Satiya Musmat, a widow, does not know how old she is. She assumes to herself that she is a sexagenarian. Perhaps, she lost a trove of documents in the arduous process to get a few dhurs of land. To add to her woes, she also could not succeed in getting a piece of land in her name. She also lost her husband Shivnath Raut two years ago to a sudden paralysis.
Further, Shivnath’s death indebted his family. “My son gathered loans from various places to perform his last rites. We are religious; we had to do this somehow. He did not leave a treasure for us. What could he do? He was just a ploughman,” Satiya says.
Bihar’s Chief Minister Nitish Kumar has repeatedly promised that landless people would be allotted land. Earlier this year, a state policy was devised on the periphery of Pradhan Mantri Awas Yojana-Gramin or PMAY-Gramin to support each landless beneficiary with Rs. 60,000. That also included a plan to “pay an additional support of Rs. 1.20 lakh” for the construction of a pucca house. However, problems faced by many landless poor like Satiya, despite all their personal efforts, remain the same.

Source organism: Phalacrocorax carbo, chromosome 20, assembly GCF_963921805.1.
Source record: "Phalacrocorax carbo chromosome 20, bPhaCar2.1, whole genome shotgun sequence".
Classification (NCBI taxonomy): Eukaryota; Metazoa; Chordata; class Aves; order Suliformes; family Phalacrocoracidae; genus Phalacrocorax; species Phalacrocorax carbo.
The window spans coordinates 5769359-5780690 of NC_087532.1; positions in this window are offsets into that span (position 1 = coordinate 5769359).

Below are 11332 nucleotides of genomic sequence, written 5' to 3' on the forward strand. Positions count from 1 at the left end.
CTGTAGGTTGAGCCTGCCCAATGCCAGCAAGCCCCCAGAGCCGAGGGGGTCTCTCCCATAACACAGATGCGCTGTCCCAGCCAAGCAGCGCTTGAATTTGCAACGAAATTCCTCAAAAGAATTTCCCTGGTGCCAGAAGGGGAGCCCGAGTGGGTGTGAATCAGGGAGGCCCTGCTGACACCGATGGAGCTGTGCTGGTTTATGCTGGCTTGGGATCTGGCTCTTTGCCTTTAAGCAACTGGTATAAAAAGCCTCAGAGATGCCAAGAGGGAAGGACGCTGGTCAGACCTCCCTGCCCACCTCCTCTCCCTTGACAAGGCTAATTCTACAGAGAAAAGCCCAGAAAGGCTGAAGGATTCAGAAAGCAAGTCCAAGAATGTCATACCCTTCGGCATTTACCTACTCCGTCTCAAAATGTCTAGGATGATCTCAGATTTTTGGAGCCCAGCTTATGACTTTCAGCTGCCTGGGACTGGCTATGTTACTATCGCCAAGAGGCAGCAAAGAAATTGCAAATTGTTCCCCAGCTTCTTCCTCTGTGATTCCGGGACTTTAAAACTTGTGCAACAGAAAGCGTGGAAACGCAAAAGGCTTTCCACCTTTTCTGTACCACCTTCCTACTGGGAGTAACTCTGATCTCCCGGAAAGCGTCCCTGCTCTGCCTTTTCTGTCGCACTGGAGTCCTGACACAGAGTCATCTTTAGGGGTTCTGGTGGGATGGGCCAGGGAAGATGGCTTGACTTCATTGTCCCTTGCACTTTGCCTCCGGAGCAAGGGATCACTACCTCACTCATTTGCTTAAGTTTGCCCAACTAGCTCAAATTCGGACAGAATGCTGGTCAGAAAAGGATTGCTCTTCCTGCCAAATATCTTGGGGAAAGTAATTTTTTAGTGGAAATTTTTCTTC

Satiya was wedded to Shivnath Raut of a remote village called Loharpatti. They were always landless as far as Satiya can remember, albeit faintly. But earlier, they could live on an abandoned piece of land of upper caste Brahmins of Loharpatti. As time progressed, the landholders evicted Satiya’s family. They were not ousted from the panchayat or village cluster, as they had voting rights. They first lived in the house of one Jangbahadur Mahto; they were further relocated to a place near the bridge constructed over a Gandak rivulet. Devendra Rai, local Mukhiya, then allowed them to live on the distant bank of a water canal. Since then, the family is at the mercy of Mukhiya, the post which keeps switching among the dominant castes of this panchayat where Satiya’s Kurmi caste, also OBC, is the marginalised other.